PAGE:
5 steps to take before implementing new technology 

Before you introduce new initiatives into your business, what do you need to consider? Our Head of Product and Development, Jai Ivarsson, explains. 

1. Make sure the problem is real

Before introducing any change, it’s important to consider it from your customer’s point of view. It might be a ground-breaking or industry-first idea – but your customer doesn’t care about that. Ask yourself:

  • How is this change going to make my customer’s life easier?  
  • What problem or paint point will this solve for them?

Being able to back up your thinking is crucial. Go out there and talk to your customers. Survey your users. Dig deeper into the data. Ensure there’s a real need for what you’re implementing, or prepare to face the backlash.

We learnt this the hard way when we introduced ‘smart search’ to the new realestate.co.nz website. Instead of selecting from a range of tick boxes (like city, price range, number of bedrooms), we asked users to type in what they were looking for (“three bedroom home in Dunedin, under $700,000”). 

While some of our users loved a search engine style property search, the majority of our users hated it. They hadn’t asked for it, they didn’t have a problem with the old search function – but we changed it anyway. Needless to say, we listened to our users and changed it back.

Before you introduce a change, make sure the problem is real. 

2. Get buy-in from others early on 

In order for this to work, who needs to be involved? It’s easy for technology changes to become a “developer’s problem” or a “product team thing”, but a smooth change roll-out requires buy-in at all levels of the organisation. 

Start at the top and lead by example. Should it be the CEO or CIO who leads the charge with this one – or someone else? If it’s your customers who are affected, bring in the sales and customer service teams early on. If it impacts your suppliers, ask your finance or procurement teams for their input. 

Getting your internal stakeholders on board early on means they feel they’re being consulted with and listened to, which will make a big difference down the road. 

3. Don’t just wing it

Whether it’s a small change or an organisation-wide transformation, don’t underestimate the value of careful planning and change management processes.

Create a roadmap for implementation. What will happen and when? Who is responsible for each step of the journey? Who needs to be consulted with or communicated to at each point? 

4. Ask your team: “What could go wrong?”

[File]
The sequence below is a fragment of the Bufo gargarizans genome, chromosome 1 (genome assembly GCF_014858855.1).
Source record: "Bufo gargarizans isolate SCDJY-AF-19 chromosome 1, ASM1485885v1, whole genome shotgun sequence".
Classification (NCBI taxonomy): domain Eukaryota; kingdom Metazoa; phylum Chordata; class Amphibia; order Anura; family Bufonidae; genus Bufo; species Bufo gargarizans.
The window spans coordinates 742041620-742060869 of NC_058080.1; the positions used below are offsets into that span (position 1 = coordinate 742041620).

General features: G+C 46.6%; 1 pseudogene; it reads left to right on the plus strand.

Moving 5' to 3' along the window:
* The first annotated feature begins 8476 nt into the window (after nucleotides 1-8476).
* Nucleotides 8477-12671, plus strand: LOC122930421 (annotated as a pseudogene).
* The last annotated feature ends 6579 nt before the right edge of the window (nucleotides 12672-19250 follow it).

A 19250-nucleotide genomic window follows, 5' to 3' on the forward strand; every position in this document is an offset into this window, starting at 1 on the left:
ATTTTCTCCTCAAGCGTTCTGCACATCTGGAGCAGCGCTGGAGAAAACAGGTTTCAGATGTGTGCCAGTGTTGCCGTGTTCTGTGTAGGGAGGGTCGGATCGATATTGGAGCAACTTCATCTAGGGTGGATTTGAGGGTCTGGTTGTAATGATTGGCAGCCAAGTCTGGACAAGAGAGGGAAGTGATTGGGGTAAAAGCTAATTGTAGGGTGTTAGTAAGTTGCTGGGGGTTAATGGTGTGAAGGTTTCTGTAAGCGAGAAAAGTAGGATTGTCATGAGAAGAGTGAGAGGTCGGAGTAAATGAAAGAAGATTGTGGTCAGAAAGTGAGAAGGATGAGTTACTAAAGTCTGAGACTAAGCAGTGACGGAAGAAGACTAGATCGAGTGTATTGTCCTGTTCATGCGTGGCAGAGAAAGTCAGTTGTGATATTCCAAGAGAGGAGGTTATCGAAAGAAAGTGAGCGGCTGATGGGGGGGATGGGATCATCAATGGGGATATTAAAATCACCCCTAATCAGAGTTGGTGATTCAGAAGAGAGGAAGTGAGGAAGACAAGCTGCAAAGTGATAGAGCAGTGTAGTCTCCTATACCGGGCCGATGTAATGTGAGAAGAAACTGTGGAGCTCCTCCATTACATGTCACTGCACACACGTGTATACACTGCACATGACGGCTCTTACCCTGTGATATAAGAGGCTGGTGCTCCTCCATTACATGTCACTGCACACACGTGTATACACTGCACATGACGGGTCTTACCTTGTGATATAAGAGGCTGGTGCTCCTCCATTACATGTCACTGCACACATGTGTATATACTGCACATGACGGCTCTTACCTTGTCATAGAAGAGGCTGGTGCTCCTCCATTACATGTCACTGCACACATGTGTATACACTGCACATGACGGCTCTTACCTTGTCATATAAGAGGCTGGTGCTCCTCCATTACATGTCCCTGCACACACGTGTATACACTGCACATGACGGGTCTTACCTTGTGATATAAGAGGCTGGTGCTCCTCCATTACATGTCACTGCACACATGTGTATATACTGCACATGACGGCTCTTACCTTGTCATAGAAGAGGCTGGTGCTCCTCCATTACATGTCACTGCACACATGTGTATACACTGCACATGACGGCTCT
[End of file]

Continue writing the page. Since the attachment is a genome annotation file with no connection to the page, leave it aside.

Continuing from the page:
Plan for your best-case scenario, but be prepared for the worst. Allow time for things to go belly-up and plan for it. 

Fundamentally, humans dislike change, even if it’s a good one. Figure out how you’re going to minimise disruption and hold people’s hands throughout the process. This goes for both your customers and your team internally. If your own staff don’t understand the change or the value behind it, it’s going to be a whole lot harder on everyone.  

5. Don’t embrace “new” for the sake of it

With so many new and emerging technologies at our fingers tips, it’s easy to become seduced by the next ‘big idea’. While successful businesses should absolutely strive to innovate and embrace change, introducing every new tech solution that comes along is risky. 

That new tech you just introduced might never really make it out of the starting gate. When it gets abandoned, that’ll have a big impact on your business. Don’t be left supporting something that no one else uses anymore. 

In order to future-proof, think about the longevity of the products you choose. We’ve seen this with our CRM, which was custom built almost a decade ago and is ageing quickly. Consider what off-the-shelf solutions could be the answer to your problem instead. Tried and true will get the job done well. 

Jai Ivarsson is realestate.co.nz’s Head of Product and Development. With experience working with successful start ups, Jai specialises in finding pragmatic solutions that allow for fast growth.

You Might Also Like

What do you need in a first home?

So you’ve made the decision to purchase your first home - well done! You might be thinking to yourse...

5 benefits of ventilating your home

For many New Zealander’s, our homes face cold and damp conditions when winter sets in. Whether you’r...

Is it possible to get a home loan with no deposit?

Since the global financial crisis, no-deposit home loans have become a ghost story in New Zealand - ...